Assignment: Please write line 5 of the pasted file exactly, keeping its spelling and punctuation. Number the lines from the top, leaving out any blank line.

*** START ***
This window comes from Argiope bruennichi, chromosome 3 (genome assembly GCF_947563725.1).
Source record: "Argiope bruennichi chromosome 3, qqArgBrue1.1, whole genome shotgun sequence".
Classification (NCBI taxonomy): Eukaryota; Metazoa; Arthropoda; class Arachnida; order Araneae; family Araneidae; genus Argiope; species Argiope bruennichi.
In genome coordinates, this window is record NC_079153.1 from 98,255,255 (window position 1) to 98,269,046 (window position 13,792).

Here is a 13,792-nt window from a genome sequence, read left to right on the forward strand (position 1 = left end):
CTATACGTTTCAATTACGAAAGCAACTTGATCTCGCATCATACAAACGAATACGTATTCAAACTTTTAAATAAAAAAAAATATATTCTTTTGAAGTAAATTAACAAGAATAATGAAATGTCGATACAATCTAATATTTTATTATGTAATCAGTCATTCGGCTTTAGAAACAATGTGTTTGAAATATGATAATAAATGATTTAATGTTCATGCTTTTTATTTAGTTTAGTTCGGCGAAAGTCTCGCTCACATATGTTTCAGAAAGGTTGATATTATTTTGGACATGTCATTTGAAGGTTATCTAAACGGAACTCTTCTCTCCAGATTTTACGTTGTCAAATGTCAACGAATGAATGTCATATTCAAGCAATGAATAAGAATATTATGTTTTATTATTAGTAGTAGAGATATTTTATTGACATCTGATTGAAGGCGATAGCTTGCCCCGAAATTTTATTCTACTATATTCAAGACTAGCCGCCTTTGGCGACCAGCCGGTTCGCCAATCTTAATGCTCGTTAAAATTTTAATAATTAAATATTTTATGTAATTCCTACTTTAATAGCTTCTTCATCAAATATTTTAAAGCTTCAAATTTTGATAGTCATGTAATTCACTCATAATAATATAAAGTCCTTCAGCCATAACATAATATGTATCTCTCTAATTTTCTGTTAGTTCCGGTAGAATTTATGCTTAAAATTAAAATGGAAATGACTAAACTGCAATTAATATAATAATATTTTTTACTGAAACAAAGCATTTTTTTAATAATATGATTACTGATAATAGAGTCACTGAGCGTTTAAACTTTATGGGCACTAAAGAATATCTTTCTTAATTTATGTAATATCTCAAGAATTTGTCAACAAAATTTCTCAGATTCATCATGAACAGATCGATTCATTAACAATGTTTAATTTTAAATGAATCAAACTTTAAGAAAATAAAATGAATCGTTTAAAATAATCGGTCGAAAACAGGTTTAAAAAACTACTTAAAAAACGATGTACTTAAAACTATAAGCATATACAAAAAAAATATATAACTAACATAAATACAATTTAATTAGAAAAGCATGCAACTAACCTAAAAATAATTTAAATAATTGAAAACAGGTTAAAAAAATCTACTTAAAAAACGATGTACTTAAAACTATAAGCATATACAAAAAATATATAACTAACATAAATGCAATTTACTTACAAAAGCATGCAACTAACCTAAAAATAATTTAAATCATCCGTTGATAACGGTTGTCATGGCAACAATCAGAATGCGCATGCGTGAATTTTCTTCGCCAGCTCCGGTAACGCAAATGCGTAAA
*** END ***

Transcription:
Here is a 13,792-nt window from a genome sequence, read left to right on the forward strand (position 1 = left end):